During medical school at Harvard University, Dr. Dunbar further developed her interest in hematology, the study of blood, and while completing a residency in Boston she applied to clinical fellowships in hematology-oncology to get training in treating cancers of the blood. Having majored in history as an undergraduate, she had little laboratory research experience at that point and expected to end up as a clinical investigator or practitioner. However, her career path took a turn when she applied to the medical oncology fellowship program at the NIH’s National Cancer Institute (NCI) without realizing there was no clinical hematology training available at the NIH at that time. What’s more, a box she checked on a confusing application form landed her in a group interview with several branch chiefs from the National Heart, Lung, and Blood Institute (NHLBI) for what turned out to be an extra year of residency.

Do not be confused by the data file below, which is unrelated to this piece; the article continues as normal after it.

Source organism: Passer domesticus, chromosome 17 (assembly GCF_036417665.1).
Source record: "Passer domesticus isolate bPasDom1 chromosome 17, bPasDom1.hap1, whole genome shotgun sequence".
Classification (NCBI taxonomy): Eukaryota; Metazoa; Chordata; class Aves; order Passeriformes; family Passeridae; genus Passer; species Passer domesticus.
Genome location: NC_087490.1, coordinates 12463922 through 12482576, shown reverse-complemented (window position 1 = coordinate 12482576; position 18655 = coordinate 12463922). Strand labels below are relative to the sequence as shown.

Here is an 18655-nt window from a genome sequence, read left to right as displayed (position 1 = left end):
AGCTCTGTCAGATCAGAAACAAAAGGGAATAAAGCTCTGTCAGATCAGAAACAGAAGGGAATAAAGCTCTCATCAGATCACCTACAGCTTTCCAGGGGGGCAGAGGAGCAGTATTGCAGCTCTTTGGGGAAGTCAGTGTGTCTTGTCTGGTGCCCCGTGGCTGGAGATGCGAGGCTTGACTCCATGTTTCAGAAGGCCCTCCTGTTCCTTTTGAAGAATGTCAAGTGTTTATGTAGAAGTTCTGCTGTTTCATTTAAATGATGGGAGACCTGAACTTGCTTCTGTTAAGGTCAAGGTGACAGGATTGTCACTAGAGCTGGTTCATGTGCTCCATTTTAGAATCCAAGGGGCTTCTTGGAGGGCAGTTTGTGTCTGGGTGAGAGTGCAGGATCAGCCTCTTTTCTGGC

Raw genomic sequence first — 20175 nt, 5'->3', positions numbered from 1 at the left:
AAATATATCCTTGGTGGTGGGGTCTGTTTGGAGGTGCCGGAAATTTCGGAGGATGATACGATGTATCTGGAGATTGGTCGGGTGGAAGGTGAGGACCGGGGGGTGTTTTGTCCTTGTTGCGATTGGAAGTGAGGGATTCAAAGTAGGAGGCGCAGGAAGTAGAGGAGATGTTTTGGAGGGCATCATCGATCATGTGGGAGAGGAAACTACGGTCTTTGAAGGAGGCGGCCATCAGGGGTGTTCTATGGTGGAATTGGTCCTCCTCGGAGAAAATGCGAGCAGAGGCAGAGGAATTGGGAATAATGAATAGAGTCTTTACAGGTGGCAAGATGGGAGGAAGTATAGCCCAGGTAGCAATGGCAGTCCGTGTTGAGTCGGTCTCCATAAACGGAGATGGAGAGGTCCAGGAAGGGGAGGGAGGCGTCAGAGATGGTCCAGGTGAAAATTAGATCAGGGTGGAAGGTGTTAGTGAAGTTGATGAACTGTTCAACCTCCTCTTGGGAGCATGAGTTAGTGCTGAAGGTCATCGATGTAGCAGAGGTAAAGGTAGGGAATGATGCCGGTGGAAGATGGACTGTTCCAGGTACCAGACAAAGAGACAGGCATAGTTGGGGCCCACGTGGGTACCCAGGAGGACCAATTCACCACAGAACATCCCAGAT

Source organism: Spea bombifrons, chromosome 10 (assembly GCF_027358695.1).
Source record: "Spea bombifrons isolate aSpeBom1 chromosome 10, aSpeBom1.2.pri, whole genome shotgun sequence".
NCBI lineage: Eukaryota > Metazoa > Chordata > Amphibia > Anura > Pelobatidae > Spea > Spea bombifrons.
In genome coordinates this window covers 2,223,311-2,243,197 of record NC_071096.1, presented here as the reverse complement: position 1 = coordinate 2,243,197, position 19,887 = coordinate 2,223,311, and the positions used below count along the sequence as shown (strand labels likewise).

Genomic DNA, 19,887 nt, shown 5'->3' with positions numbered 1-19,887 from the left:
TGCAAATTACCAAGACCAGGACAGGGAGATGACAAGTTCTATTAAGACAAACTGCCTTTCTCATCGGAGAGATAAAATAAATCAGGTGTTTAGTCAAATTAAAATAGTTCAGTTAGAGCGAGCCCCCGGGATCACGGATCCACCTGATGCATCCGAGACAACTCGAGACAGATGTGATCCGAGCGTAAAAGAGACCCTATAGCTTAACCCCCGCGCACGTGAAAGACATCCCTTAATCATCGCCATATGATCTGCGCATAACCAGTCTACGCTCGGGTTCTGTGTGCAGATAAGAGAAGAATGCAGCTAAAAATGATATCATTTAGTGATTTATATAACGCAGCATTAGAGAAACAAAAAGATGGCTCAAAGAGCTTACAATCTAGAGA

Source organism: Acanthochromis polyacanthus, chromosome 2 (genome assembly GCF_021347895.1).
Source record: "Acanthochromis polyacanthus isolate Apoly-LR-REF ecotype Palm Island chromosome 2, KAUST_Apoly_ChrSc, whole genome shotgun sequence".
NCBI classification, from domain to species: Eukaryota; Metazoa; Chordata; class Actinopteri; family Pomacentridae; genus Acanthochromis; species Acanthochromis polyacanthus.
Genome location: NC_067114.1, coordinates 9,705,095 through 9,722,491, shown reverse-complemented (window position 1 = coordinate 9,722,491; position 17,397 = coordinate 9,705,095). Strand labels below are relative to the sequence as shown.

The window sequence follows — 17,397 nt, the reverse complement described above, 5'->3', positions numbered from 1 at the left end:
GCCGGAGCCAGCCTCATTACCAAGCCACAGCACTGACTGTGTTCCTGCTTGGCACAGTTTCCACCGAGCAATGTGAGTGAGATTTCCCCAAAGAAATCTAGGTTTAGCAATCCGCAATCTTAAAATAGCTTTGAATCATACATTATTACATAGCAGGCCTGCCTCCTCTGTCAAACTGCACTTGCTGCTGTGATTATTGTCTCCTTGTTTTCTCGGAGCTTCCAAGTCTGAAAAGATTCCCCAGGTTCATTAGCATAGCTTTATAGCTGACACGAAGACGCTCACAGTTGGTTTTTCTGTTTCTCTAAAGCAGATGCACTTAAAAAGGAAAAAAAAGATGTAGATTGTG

“It became clear one minute into the interview that there was no way I needed or wanted to do an extra year of residency,” Dr. Dunbar remembers.
Former IRP investigator Arthur Nienhuis mentored Dr. Dunbar during her early years at the NIH.
Fortunately, some good did come out of the mix-up. One of the IRP branch chiefs in the room, Arthur Nienhuis, M.D., then head of the NHLBI’s Clinical Hematology Branch, was impressed by her and invited her to work in his lab as a clinical associate, stressing that she could acquire intensive training in laboratory research and explore that potential direction for her career. He was committed to providing this training to physicians, which he felt was critical to hematology due to the close connection between advances in molecular biology and progress in clinical practices. After three years in Dr. Nienhuis’ lab, Dr. Dunbar left for a year of official clinical fellowship training in hematology at the University of California, San Francisco, before returning to the NIH to set up her own research program in 1991.